Re: use LL(1) or LALR(1) for JavaScript SQL interpreter?

"Eric" <englere_geo@yahoo.com>
11 Nov 2006 21:31:26 -0500

          From comp.compilers

Related articles
use LL(1) or LALR(1) for JavaScript SQL interpreter? petermichaux@gmail.com (Peter Michaux) (2006-11-11)
Re: use LL(1) or LALR(1) for JavaScript SQL interpreter? englere_geo@yahoo.com (Eric) (2006-11-11)
Re: use LL(1) or LALR(1) for JavaScript SQL interpreter? petermichaux@gmail.com (Peter Michaux) (2006-11-13)
Re: use LL(1) or LALR(1) for JavaScript SQL interpreter? JustinBl@osiristrading.com (excalibur2000) (2006-11-15)
Re: use LL(1) or LALR(1) for JavaScript SQL interpreter? englere_geo@yahoo.com (Eric) (2006-11-15)
| List of all articles for this month |

From: "Eric" <englere_geo@yahoo.com>
Newsgroups: comp.compilers
Date: 11 Nov 2006 21:31:26 -0500
Organization: Compilers Central
References: 06-11-050
Keywords: SQL, practice

Peter Michaux wrote:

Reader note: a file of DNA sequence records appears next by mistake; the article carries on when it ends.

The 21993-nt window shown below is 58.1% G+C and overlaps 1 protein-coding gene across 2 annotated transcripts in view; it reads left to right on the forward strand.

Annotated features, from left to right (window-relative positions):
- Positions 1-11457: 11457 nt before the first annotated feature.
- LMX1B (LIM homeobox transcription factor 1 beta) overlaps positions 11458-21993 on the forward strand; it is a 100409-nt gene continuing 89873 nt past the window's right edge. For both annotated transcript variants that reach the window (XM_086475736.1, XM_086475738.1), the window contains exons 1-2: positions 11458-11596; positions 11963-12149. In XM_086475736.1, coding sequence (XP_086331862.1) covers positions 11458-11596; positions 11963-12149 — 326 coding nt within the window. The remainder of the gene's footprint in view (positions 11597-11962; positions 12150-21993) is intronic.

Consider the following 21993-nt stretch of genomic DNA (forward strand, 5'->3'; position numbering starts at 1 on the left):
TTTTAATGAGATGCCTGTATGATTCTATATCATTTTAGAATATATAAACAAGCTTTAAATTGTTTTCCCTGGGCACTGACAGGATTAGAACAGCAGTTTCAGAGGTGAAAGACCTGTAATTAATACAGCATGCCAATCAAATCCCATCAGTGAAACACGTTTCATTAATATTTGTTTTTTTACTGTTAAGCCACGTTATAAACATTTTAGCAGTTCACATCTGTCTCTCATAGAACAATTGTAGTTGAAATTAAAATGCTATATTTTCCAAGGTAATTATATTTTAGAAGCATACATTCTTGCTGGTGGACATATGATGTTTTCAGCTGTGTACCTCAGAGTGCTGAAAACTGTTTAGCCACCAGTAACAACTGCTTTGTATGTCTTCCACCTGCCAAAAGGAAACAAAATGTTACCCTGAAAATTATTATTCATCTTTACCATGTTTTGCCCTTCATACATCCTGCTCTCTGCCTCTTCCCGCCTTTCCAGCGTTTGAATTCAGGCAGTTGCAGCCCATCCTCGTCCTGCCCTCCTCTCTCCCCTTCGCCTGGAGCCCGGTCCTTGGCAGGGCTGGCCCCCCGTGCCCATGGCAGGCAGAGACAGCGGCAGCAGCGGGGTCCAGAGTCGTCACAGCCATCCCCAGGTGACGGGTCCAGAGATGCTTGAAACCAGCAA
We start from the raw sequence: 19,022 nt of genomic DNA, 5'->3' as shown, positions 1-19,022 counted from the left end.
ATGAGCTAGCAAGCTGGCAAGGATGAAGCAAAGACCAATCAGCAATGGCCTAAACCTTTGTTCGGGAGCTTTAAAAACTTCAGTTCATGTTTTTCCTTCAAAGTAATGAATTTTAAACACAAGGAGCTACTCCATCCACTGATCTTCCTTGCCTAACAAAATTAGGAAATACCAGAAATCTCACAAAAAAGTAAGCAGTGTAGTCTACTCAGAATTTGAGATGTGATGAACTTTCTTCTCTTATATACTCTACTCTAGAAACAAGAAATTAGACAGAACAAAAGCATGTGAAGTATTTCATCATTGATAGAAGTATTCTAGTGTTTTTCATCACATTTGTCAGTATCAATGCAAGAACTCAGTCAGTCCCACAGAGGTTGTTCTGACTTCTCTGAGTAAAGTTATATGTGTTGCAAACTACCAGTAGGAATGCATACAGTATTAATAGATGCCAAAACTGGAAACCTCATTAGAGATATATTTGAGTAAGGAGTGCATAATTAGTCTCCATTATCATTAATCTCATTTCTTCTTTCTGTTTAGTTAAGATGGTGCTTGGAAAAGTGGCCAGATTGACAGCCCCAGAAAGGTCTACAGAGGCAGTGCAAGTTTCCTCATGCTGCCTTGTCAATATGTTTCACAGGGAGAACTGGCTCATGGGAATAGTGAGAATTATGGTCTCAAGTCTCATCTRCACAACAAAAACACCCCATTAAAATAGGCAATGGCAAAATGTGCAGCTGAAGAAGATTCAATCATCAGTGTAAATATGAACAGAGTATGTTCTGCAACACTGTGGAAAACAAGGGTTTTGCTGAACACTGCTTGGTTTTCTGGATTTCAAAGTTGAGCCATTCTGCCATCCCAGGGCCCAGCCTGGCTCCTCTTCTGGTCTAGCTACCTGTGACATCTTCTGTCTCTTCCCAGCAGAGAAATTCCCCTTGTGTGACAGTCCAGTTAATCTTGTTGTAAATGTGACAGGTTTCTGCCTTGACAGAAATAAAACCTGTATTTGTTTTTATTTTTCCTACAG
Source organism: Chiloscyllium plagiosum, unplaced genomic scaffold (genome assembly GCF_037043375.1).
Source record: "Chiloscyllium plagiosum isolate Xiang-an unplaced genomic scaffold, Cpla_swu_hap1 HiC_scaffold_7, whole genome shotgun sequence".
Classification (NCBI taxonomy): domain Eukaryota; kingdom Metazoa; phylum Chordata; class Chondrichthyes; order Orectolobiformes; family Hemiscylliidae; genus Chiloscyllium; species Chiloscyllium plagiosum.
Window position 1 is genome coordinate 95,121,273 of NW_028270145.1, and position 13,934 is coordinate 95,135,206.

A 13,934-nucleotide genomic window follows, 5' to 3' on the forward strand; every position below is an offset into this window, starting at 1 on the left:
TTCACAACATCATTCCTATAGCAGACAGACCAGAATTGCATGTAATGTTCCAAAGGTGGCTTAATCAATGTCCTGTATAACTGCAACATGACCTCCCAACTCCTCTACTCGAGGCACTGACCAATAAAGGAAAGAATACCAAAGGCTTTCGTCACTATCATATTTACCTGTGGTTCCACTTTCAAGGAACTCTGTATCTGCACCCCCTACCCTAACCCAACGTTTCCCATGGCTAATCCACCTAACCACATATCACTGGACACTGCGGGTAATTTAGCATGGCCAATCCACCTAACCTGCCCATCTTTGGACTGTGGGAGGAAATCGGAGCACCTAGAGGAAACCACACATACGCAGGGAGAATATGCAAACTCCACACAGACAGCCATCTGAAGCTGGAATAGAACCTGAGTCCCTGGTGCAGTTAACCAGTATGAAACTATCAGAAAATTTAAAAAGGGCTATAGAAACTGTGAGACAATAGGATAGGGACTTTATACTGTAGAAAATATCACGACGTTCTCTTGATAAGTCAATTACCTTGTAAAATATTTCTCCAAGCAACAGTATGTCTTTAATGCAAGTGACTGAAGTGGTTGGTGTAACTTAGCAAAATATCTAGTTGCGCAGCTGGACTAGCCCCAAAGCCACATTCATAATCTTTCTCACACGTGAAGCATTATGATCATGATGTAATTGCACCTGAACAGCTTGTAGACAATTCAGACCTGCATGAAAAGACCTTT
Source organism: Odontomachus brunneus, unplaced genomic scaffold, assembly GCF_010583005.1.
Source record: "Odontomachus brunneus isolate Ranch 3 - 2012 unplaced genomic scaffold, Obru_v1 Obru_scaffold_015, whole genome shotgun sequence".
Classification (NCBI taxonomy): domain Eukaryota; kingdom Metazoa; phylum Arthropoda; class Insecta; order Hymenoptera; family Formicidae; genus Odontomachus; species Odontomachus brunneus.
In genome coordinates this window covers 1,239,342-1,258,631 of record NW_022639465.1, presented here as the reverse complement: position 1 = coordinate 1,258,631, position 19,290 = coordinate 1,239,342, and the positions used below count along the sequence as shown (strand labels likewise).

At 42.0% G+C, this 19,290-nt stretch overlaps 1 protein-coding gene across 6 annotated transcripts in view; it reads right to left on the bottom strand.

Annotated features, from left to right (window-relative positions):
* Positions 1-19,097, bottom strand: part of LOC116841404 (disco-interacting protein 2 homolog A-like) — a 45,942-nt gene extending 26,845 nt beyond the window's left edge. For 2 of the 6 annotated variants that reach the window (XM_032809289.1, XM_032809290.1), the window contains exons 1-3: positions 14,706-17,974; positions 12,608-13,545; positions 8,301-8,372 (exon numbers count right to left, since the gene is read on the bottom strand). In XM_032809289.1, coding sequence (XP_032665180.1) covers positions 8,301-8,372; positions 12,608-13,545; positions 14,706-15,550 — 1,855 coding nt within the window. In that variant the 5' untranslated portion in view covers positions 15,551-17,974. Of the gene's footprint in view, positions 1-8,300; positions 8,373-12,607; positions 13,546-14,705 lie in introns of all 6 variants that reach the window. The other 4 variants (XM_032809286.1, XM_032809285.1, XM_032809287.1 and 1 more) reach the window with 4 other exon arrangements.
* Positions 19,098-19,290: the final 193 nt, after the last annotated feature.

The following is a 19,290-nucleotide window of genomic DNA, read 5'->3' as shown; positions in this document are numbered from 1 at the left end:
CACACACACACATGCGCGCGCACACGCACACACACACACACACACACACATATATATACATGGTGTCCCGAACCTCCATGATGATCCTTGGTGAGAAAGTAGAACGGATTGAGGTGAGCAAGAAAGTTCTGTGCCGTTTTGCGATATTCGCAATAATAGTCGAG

> My goal is to write an database management system (DBMS) in JavaScript
> so that other JavaScript in a browser can manipulate a lot of data
> easily using a small subset of SQL.


This is a terribly bad idea. JavaScript is interpreted, and would be
way too slow to handle the job you're asking it to do. Also, web
browsers slow down to a crawl when you load too much data into them
for a particular page. You'll also see a lot of errors if you really
push the limits.


Why not keep the data on the server and query it from the browser?
Something like MySQL is plenty good for this purpose. Use php on the
server as your scripting language to interact with the DB - php is
very easy to use for this purpose. Only HTML/CSS/JavaScript goes down
to the browser. But the JavaScript should only have the purpose of
sevicing the UI. It's just plain not fast enough for much else. And
JavaScript can't write to the local hard disk, of course (except
perhaps for isolated storage, depending on the browser).


Eric



Post a followup to this message

Return to the comp.compilers page.
Search the comp.compilers archives again.